Date Published: 5 March 2009
Homerton university hospital NHS foundation trust improves infection control practices
The Healthcare Commission today (Thursday) said that Homerton University Hospital NHS Foundation Trust has made necessary improvements in infection control.
It said the trust is now compliant with the requirements of an improvement notice, issued on 22 December 2008, which required immediate changes to infection control practices.
The Commission issued the improvement notice after a two-day, unannounced visit to the trust in November 2008.
It assessed how well the trust was following the hygiene code and found serious breaches relating to the decontamination of equipment, inadequate mandatory staff training and a lack of follow up to internal audits.
The hygiene code outlines compulsory duties to prevent and manage healthcare-associated infections such as meticillin-resistant Staphylococcus aureus (MRSA) and Clostridium difficile. All NHS trusts should be compliant with these duties.
The issuing of an improvement notice is a legal power given to the Commission by the Government in October 2006. Notices are issued only when breaches of the hygiene code are serious.
The Commission conducted a follow-up visit to Homerton University Hospital NHS Foundation Trust on 11 February 2009 to assess the trust's compliance with these duties.
The Commission found that the trust has:
* Reviewed its processes for the decontamination of endoscopes and reusable
equipment, such as commodes and bedpans, and implemented a new plan.
* Improved the way the board assures itself that infection control practices are working effectively, including changes to monitoring and reporting.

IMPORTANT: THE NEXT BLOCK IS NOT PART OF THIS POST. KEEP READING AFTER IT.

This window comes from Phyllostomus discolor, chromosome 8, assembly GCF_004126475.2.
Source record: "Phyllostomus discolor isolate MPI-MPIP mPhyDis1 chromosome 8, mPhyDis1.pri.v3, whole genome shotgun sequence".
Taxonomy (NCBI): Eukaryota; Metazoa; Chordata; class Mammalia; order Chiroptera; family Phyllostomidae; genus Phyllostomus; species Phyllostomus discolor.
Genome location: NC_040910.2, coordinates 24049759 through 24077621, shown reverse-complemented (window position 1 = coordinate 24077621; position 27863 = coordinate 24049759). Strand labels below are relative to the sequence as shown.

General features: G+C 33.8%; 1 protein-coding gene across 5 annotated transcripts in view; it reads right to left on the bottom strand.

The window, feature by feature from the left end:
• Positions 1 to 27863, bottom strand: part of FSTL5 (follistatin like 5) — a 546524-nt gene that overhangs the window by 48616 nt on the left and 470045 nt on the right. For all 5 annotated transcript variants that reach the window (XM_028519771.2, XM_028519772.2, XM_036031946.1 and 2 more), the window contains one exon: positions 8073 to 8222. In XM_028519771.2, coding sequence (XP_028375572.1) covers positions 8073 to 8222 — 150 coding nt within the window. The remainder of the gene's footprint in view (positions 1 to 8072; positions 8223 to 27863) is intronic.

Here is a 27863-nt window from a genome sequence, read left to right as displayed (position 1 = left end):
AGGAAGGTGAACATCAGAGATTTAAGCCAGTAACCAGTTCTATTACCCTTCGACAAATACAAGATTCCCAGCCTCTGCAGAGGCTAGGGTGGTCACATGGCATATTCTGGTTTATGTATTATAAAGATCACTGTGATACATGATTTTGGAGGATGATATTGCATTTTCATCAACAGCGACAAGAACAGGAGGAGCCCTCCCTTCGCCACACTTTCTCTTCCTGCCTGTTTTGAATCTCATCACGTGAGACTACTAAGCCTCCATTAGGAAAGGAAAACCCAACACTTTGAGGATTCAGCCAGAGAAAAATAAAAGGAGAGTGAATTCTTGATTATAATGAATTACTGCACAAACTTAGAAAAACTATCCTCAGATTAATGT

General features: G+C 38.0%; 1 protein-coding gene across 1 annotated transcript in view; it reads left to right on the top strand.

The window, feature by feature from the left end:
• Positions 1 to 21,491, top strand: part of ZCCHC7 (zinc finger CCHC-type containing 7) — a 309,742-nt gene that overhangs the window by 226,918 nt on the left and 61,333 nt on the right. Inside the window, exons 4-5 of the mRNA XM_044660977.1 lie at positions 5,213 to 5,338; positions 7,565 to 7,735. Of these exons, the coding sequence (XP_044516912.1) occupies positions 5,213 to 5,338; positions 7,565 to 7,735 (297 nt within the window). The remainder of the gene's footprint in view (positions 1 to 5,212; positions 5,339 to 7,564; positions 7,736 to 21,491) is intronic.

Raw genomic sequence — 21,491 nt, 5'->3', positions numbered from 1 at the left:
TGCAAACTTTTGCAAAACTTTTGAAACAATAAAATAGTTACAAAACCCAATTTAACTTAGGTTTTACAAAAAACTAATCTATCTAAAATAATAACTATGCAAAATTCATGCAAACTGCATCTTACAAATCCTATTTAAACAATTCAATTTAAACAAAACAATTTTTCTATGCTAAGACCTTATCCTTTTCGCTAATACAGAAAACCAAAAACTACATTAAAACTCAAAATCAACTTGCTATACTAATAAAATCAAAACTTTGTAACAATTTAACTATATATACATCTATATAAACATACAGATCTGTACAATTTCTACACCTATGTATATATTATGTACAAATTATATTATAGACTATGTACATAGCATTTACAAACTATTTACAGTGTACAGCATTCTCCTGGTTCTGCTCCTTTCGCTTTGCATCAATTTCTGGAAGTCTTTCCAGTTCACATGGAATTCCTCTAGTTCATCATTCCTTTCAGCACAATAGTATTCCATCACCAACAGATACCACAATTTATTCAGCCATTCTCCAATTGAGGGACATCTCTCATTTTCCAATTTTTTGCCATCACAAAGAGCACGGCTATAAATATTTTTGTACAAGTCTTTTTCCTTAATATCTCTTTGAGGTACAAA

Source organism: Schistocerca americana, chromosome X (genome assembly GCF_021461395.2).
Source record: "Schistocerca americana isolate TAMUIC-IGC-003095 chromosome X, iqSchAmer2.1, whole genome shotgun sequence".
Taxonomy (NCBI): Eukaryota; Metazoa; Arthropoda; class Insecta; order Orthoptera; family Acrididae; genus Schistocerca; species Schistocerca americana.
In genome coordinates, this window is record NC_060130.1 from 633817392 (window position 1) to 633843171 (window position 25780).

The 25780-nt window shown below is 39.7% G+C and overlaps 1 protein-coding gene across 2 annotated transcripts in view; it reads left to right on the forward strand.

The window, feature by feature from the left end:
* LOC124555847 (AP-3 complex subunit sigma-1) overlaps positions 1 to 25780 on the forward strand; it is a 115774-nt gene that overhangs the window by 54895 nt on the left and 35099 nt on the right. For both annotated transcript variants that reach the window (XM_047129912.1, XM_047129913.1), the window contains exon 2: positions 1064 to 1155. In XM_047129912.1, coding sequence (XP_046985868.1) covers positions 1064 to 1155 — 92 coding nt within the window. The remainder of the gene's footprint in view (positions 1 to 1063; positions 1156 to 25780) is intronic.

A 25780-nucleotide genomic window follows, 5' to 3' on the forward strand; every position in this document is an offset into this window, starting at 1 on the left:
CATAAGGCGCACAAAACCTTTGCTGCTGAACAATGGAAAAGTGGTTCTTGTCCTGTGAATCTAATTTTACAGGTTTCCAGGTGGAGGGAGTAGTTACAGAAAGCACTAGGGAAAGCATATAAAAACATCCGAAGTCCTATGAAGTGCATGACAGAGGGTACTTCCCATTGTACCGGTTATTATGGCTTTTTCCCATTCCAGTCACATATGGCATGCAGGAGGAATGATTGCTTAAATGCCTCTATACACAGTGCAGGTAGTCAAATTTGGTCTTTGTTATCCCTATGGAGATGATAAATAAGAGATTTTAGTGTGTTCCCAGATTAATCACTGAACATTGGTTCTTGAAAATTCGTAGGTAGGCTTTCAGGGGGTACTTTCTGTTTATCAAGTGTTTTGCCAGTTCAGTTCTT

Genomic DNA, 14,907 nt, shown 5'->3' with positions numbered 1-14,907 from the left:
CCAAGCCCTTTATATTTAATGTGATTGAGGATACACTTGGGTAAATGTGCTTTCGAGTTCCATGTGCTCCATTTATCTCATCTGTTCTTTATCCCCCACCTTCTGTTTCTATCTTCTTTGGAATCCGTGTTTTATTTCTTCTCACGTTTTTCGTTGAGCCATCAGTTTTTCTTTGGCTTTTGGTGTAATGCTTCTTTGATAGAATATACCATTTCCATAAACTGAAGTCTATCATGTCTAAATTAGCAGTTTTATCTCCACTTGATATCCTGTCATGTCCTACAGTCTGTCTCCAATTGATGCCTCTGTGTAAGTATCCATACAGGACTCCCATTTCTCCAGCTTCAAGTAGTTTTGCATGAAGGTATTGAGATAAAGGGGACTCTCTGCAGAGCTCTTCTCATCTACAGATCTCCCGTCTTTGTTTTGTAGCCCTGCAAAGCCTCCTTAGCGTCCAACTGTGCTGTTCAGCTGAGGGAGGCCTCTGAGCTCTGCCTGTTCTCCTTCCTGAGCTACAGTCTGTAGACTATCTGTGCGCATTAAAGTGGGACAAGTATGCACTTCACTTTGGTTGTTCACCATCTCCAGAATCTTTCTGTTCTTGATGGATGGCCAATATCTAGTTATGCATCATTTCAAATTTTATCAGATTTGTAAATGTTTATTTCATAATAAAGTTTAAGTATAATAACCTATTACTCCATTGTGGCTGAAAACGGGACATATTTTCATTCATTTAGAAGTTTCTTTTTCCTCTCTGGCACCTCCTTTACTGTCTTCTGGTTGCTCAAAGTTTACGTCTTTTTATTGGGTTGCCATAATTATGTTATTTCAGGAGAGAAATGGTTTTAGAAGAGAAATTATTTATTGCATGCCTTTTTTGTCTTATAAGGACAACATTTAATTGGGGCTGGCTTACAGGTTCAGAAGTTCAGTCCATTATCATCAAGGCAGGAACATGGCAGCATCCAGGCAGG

* Identified staff that require mandatory update training and provided additional training to meet the needs of staff.
* Reviewed its programme of audit for infection control and its processes for ensuring that required actions are taken when issues are identified. Senior nurses are now responsible for ensuring audits are carried out and that findings and actions are reported to relevant people. The infection control committee monitors progress and escalates issues when needed.
Christine Braithwaite, head of the Commission's inspection programme, said:
"We're pleased the trust has addressed the failings of its infection prevention and control practices we identified last year.
By making these improvements, the trust has reduced the risk of infection to patients and ensured it has the ability to control infection outbreaks should they occur.
We will continue to monitor the trust to ensure that they maintain the good practice they have developed and that infection prevention and control remains a top priority."
The Healthcare Commission's inspection and subsequent follow-up at Homerton University Hospital NHS Foundation Trust is part of the biggest ever programme of inspections relating to healthcare-associated infection carried out in England.
When the Healthcare Commission ceases to exist on 1 April 2009, the new regulator, the Care Quality Commission, will continue to monitor and enforce trusts' compliance with the requirements for infection control.
The Homerton University Hospitals NHS Foundation Trust provides services to Hackney and the City of London, and specialist care services across east London and beyond.
Source: The Healthcare Commission (England, UK).